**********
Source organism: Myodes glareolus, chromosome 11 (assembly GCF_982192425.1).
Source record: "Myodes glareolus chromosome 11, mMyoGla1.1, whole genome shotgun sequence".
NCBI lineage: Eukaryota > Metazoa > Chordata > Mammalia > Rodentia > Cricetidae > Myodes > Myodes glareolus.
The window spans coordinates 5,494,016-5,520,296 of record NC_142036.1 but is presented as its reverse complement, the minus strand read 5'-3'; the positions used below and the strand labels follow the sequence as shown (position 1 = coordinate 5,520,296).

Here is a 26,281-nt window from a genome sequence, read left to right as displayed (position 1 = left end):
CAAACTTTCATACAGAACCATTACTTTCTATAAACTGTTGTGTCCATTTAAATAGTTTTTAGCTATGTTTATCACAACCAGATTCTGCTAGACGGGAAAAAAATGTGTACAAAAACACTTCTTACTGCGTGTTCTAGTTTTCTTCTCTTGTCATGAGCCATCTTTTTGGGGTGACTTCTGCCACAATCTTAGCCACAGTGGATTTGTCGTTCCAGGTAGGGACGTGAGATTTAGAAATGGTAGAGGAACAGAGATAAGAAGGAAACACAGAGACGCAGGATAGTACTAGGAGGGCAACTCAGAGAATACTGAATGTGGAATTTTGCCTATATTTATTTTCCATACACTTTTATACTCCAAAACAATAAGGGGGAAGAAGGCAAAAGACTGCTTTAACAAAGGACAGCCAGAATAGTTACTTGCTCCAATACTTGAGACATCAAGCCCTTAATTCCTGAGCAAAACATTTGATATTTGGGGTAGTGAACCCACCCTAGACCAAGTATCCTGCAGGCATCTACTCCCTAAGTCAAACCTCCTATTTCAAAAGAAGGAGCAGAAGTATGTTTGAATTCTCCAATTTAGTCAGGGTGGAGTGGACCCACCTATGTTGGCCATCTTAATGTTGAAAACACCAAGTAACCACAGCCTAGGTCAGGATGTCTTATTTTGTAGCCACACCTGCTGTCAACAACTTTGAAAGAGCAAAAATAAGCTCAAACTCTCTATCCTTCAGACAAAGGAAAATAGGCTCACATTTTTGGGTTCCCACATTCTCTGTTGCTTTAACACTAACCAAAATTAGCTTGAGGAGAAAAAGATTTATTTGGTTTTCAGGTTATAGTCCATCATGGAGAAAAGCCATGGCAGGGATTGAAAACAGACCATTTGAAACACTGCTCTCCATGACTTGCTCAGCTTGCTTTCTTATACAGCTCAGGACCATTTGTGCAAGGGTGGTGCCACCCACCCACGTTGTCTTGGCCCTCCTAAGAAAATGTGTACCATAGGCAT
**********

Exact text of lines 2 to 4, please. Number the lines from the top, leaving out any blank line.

Source record: "Myodes glareolus chromosome 11, mMyoGla1.1, whole genome shotgun sequence".
NCBI lineage: Eukaryota > Metazoa > Chordata > Mammalia > Rodentia > Cricetidae > Myodes > Myodes glareolus.
The window spans coordinates 5,494,016-5,520,296 of record NC_142036.1 but is presented as its reverse complement, the minus strand read 5'-3'; the positions used below and the strand labels follow the sequence as shown (position 1 = coordinate 5,520,296).